Making the Most of the Annual Meeting

By Kris Pederson


Shareholder Engagement Annual Meeting Investor Relations Proxy Season

As the 2024 proxy season moves into full swing, now is the time for boards and management to consider how to make the most of this annual investor engagement opportunity. 

With the advent of virtual annual meetings, meeting attendance and shareholder participation has skyrocketed in recent years. Annual meetings have thus become an important opportunity to communicate with a broader range of shareholders than the company directly engages throughout the year. 

Proxy voting results—both at the company and beyond—also provide a valuable gauge of shareholder sentiment that the company can use to assess how its governance and strategy are perceived and to anticipate potential new areas of investor interest and scrutiny.

To help companies make the most of the annual meeting, directors can encourage management teams to seize the investor communications opportunity and to meaningfully reflect and act on meeting outcomes and broader proxy season trends. 

Approach the meeting as an opportunity for shareholder engagement. 

The annual meeting affords companies the chance to communicate with a broad and engaged segment of its investor base and tell a compelling story about the company’s leadership, governance, and strategy. Including a presentation on the company’s business, key initiatives, and strategy for future growth can maximize this strategic communications opportunity. The company’s investor engagement meetings from the fall and early spring can provide helpful insight into areas where investors are likely to seek more information and topics where additional clarity is warranted. 

Companies should also embrace the annual meeting question and answer (Q&A) session as a chance to understand investors’ focus areas and to reinforce the company’s narrative. For some investors, this may be a unique opportunity to ask direct questions of company management or the board and have their voice heard by both company leaders and other shareholders. Any perception that the company is shutting down that opportunity through inequitable Q&A practices could ultimately invite scrutiny and prompt more public critiques of the company’s governance.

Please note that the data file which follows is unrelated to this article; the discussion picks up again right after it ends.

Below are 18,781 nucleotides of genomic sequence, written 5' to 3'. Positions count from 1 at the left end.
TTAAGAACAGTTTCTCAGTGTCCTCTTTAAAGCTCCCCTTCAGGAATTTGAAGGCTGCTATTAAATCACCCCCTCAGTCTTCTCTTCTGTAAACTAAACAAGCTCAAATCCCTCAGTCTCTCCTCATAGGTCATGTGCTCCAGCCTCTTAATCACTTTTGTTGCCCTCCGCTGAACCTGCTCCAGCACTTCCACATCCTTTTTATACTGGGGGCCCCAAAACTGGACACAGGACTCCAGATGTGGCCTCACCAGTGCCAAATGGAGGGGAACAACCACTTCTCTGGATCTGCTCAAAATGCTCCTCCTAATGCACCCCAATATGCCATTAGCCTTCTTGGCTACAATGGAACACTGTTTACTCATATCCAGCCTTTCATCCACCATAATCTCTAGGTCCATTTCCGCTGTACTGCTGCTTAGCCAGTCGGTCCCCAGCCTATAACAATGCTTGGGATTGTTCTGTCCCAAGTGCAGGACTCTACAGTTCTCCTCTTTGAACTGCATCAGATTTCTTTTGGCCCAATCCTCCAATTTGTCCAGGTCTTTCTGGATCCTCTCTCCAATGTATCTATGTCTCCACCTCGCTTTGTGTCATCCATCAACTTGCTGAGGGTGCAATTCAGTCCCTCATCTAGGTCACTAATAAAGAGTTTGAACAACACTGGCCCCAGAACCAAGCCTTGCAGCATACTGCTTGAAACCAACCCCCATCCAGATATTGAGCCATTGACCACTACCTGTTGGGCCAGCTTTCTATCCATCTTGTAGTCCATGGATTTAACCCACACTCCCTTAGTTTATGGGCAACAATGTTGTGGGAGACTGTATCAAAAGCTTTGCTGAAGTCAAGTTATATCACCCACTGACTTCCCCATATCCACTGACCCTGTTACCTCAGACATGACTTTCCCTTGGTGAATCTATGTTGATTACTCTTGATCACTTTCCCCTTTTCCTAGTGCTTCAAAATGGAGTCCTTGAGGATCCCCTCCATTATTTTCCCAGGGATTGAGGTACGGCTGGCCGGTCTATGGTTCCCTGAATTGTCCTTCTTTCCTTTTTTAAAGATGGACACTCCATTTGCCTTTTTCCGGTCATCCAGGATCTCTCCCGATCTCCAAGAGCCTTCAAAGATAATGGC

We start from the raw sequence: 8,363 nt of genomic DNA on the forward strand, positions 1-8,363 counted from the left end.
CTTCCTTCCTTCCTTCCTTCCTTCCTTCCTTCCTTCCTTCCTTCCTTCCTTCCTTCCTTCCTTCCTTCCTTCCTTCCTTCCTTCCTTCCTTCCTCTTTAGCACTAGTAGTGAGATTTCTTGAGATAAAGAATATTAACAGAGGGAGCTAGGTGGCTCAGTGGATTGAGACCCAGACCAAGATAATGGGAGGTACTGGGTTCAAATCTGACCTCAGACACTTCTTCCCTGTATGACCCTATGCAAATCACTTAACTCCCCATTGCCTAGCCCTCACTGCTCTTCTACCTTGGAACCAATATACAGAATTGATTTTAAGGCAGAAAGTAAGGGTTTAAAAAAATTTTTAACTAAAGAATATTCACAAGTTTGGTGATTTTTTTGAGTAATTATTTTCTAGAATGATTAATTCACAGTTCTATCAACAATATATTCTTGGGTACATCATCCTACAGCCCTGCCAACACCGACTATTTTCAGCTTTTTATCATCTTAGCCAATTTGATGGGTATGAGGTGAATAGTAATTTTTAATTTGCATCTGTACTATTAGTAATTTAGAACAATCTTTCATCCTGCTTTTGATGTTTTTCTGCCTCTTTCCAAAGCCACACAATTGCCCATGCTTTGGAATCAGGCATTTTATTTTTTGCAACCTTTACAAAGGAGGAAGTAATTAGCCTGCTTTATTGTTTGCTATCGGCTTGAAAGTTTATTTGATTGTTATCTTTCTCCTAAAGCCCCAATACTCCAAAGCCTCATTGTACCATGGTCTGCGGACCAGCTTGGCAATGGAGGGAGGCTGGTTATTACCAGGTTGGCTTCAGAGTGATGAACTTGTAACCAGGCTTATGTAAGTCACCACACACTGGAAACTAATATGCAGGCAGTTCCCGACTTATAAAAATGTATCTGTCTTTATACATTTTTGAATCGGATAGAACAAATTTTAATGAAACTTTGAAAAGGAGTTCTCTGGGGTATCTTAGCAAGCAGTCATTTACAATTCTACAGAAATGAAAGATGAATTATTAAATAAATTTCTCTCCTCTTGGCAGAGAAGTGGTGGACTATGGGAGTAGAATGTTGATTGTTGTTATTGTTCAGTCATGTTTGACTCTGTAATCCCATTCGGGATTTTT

If the company’s meeting is virtual, boards should ask management to consider leading practices for Q&A sessions, such as allowing shareholders to see all appropriate questions submitted, and posting all questions received and corresponding answers on the company’s website within a reasonable amount of time after the meeting. If the meeting has an in-person component, boards can ask management how it will use the opportunity to connect with key shareholders before or after the meeting and consider whether a director should participate in those connections. 

Seek analysis of the company’s voting results, especially on director votes.

Investor voting decisions have become more nuanced in recent years. In terms of the director vote, investors are evaluating directors using a broader set of factors than they have historically and are now holding board members directly accountable for oversight concerns related to board diversity, climate reporting, executive pay, and various other governance and disclosure practices. Investor voting decisions on many shareholder proposals have also become more complex as proposal requests have become narrower and more specific and investors weigh those requests against the company’s actions, reporting, and record of responsiveness to shareholder concerns.